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New Device Seals off Wide Neck Brain Aneurysms

December 29, 2011

(Ivanhoe Newswire) — Before now, the only way to treat a wide-neck aneurysm was to undergo brain surgery. A novel device approved by the FDA made it possible to close wide-neck aneurysms that press against the optic nerve in the eye without risks, pain and longer recovery of major surgery.

Aneurysms, weak areas of arteries that balloon out, can have catastrophic brain-damaging and life-threatening consequences if they burst. With very small aneurysms, the risks of intervention may be greater than the chances of rupture; therefore, these may be monitored over time. For most aneurysms that pose a threat, two main treatment options exist: In an open-brain operation, surgeons may place a metal clip at the neck of the aneurysm to close it, or surgeons or neurointerventionalists may use the minimally invasive route to fill the aneurysm with platinum coils.

“Large and wide-neck aneurysms have presented a special challenge because the base of the ℠balloon´ is very broad. The coils would just pop back out of the aneurysm and potentially block the artery,” Alexander, professor and clinical chief of the Department of Neurosurgery and director of the Neurovascular Center at Cedars-Sinai, was quoted as saying. “In recent years, we´ve used stents — called vascular remodeling devices — to keep coils in the aneurysm and out of the artery, but the Pipeline device virtually eliminates the need for coiling in some cases and may be an option in instances where coiling has failed.”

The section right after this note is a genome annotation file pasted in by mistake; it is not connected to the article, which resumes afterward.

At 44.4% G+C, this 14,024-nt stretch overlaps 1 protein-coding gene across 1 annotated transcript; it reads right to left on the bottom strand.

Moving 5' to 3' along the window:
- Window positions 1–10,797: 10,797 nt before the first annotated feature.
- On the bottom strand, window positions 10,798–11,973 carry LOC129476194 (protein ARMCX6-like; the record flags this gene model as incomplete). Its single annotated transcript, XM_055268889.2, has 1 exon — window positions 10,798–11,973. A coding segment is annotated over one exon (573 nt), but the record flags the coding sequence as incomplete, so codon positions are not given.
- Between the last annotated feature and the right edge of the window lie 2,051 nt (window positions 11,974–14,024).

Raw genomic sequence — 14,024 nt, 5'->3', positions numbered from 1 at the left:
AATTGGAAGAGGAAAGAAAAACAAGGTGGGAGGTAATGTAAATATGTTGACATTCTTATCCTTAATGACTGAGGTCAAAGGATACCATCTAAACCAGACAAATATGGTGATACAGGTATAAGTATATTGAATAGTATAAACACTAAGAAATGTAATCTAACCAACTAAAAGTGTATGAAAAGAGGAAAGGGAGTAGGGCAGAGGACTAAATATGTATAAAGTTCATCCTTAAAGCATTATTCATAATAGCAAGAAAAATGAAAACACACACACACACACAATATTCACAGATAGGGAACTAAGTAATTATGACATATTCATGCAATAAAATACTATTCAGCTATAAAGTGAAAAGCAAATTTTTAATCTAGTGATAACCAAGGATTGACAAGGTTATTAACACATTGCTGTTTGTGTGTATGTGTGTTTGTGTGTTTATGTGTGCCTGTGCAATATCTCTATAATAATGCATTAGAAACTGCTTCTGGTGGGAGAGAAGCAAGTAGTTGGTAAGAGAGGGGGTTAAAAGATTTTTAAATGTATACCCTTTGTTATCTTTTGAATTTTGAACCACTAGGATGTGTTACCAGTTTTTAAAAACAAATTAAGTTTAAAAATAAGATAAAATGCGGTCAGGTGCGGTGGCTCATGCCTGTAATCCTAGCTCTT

The tube-like Pipeline stent is placed in the artery to cover the aneurysm, maintain blood flow through the artery and provide a mesh scaffold for blood vessel cells to grow and form a permanent, stable seal.

“With the Pipeline, we have already seen cases where the aneurysm not only is effectively treated, but the aneurysm may actually shrink away, taking pressure off the surrounding nerves and brain,” Alexander noted.

“Dr. Alexander said, ℠I do open-brain surgery and I do coiling, but my first choice is the less-invasive treatment. We can go in, fix what we can with coiling or stents, and we can always step up to open-brain surgery if we need to.

SOURCE: Cedars-Sinai Medical Center Press Release, December 2011




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